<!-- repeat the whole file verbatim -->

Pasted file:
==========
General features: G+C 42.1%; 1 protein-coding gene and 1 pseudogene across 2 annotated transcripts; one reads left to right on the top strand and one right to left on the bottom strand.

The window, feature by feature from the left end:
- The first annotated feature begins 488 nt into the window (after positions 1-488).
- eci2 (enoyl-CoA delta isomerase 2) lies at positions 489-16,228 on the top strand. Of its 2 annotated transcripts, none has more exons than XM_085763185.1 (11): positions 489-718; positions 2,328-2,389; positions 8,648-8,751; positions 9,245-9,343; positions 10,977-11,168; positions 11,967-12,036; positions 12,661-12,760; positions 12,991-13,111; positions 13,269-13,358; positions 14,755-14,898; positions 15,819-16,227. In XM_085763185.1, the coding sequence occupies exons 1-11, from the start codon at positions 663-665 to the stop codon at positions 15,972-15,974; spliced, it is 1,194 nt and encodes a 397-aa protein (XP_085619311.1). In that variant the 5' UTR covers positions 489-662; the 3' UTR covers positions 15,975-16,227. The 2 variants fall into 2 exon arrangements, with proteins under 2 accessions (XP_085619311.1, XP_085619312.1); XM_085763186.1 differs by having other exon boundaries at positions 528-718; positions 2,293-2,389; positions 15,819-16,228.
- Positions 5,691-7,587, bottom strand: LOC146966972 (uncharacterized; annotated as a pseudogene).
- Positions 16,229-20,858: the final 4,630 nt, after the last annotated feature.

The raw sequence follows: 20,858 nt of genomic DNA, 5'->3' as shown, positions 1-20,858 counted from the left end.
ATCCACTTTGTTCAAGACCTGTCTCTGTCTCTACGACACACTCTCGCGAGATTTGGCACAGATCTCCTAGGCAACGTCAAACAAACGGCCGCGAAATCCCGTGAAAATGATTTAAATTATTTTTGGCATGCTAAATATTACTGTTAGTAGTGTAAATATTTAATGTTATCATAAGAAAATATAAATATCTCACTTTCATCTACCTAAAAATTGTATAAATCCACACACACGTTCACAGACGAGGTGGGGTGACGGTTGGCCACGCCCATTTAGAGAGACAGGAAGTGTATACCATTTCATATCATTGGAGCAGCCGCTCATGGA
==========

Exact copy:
General features: G+C 42.1%; 1 protein-coding gene and 1 pseudogene across 2 annotated transcripts; one reads left to right on the top strand and one right to left on the bottom strand.

The window, feature by feature from the left end:
- The first annotated feature begins 488 nt into the window (after positions 1-488).
- eci2 (enoyl-CoA delta isomerase 2) lies at positions 489-16,228 on the top strand. Of its 2 annotated transcripts, none has more exons than XM_085763185.1 (11): positions 489-718; positions 2,328-2,389; positions 8,648-8,751; positions 9,245-9,343; positions 10,977-11,168; positions 11,967-12,036; positions 12,661-12,760; positions 12,991-13,111; positions 13,269-13,358; positions 14,755-14,898; positions 15,819-16,227. In XM_085763185.1, the coding sequence occupies exons 1-11, from the start codon at positions 663-665 to the stop codon at positions 15,972-15,974; spliced, it is 1,194 nt and encodes a 397-aa protein (XP_085619311.1). In that variant the 5' UTR covers positions 489-662; the 3' UTR covers positions 15,975-16,227. The 2 variants fall into 2 exon arrangements, with proteins under 2 accessions (XP_085619311.1, XP_085619312.1); XM_085763186.1 differs by having other exon boundaries at positions 528-718; positions 2,293-2,389; positions 15,819-16,228.
- Positions 5,691-7,587, bottom strand: LOC146966972 (uncharacterized; annotated as a pseudogene).
- Positions 16,229-20,858: the final 4,630 nt, after the last annotated feature.

The raw sequence follows: 20,858 nt of genomic DNA, 5'->3' as shown, positions 1-20,858 counted from the left end.
ATCCACTTTGTTCAAGACCTGTCTCTGTCTCTACGACACACTCTCGCGAGATTTGGCACAGATCTCCTAGGCAACGTCAAACAAACGGCCGCGAAATCCCGTGAAAATGATTTAAATTATTTTTGGCATGCTAAATATTACTGTTAGTAGTGTAAATATTTAATGTTATCATAAGAAAATATAAATATCTCACTTTCATCTACCTAAAAATTGTATAAATCCACACACACGTTCACAGACGAGGTGGGGTGACGGTTGGCCACGCCCATTTAGAGAGACAGGAAGTGTATACCATTTCATATCATTGGAGCAGCCGCTCATGGA